It’s hard to really know what goes into our food these days. As we’ve covered before, there are literally hundreds of non-organic ingredients allowed under the current USDA organic certification. While their is no policy at the Federal level regarding GMO-labeling for food, states like Vermont, Connecticut, and Maine have taken steps to require food producers to say whether their products contain GMOs. California and Washington State came very close to enacting such legislation (in California, the final vote was 51%-49%). Still, for most Americans there is very little protection when it comes to knowing what we are eating.
California has been able to enact legislation to protect consumers. False advertising laws, the Consumer Legal Remedies Act, and unfair competition laws were all recently cited in a recent class-action lawsuit against HerbThyme Farms, Inc. They were mixing non-organic herbs with organic product and labeling it “organic”. However, the case recently reached the California Court of Appeal, and the lawyers for HerbThyme were able to convince the court that any state law claims are preempted by the Federal Organic Foods Production Act of 1990 (“OFPA”).
According to HerbThyme, the OFPA “mandates that there be one deciding body or umpire on the question of whether food products are organic – namely the USDA or its state designee – and that the USDA alone may define the zone in which such an “organic” designation may fall. They argued that if individual consumers could second-guess the USDA’s “organic” call through state law consumer actions, industry players would hesitate stepping to the plate.” (Pardon the apparent baseball references but this was the language used to state the case in court). They also argued that “the purpose of the OFPA – attaining a vibrant organic industry in which producers and consumers could rely on a nationwide unifying “organic” standard – would be defeated. In effect, the plaintiff had sought to replace the OFPA and its implementing regulations, the National Organic Program (“NOP”), with a reasonable consumer standard, and sought to replace the federal umpire or USDA with a California state court jury or juries, comprised of individual consumers.”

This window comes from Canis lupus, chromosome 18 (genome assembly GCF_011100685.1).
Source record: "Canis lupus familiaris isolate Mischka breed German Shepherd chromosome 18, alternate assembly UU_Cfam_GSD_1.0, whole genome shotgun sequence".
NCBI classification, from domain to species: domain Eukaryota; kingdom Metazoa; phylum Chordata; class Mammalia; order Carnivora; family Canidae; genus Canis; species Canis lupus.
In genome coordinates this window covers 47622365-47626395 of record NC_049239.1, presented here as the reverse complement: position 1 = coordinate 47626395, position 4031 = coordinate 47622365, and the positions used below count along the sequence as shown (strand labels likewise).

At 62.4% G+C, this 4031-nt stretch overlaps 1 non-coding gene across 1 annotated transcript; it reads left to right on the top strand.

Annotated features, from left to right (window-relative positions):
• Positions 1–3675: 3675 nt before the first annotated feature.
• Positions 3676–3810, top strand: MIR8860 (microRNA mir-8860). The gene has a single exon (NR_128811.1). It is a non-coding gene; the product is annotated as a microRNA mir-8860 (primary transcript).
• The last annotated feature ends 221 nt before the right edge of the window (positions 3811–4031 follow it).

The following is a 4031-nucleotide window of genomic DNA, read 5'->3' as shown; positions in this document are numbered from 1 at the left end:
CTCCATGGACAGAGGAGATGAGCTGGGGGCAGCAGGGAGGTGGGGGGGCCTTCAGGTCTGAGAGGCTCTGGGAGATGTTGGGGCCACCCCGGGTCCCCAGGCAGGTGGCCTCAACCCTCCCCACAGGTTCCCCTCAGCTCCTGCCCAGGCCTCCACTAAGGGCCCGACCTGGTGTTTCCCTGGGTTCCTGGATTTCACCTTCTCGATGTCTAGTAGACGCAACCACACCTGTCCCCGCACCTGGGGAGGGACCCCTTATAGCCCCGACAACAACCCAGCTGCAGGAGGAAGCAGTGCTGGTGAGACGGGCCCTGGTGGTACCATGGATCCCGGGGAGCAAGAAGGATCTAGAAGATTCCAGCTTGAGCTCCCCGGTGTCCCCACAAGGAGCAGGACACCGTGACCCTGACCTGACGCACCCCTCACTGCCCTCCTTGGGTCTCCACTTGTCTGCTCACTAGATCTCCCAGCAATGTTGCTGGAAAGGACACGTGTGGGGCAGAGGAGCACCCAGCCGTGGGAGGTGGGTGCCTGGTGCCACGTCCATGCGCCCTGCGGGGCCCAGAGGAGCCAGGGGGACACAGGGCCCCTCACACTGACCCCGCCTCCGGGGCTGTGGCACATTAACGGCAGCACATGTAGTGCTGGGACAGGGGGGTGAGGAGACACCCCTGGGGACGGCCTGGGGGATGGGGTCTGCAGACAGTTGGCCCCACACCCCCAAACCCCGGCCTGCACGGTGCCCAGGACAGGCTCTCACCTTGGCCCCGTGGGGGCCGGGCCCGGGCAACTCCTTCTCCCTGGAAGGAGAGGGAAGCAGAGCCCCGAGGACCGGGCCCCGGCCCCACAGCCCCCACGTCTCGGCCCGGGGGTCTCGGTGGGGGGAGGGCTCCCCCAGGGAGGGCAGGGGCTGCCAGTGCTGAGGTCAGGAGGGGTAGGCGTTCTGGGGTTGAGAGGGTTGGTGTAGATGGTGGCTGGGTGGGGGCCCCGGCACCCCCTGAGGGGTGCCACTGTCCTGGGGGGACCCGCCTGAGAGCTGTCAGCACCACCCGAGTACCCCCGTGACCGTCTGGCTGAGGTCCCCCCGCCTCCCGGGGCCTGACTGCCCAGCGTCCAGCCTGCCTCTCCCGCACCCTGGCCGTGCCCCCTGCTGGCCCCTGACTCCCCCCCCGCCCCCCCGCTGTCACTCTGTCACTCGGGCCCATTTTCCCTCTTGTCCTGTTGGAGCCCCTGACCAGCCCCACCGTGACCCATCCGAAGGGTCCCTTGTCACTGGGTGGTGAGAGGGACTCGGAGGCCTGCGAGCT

While this isn’t the final say on the matter, it does bring to light a disturbing scenario where a given state’s ability to protect its citizens runs into trouble once it goes up against Federal legislation that seems geared toward protecting business interests. Just this weekend, the USDA announced that it is considering deregulating genetically-engineered corn and soybean plants that are resistant to herbicides. However, if enough states enact similar legislation, it might trigger tougher standards at the Federal level.
This why it’s so important that in 2014, earth and health-conscious individuals inform themselves about what their local and state laws are regarding food production and labeling. We need to motivate ourselves to get involved and take action, and we need to support local food producers whenever possible to provide us with “real” organic and sustainably produced goods. One piece of this puzzle is making the food we eat last longer, so that we end up wasting less, and that is where BerryBreeze™ is passionately dedicated to making a difference. Prolonging the enjoyment of fresh and living fruits and vegetables, that are the best way to nourish our bodies with the vitamins and nutrients we need, is our mission and our commitment to the natural and organic food community!
What are your thoughts on food labeling? Do you live in a state that requires it? Leave us a comment and let us know!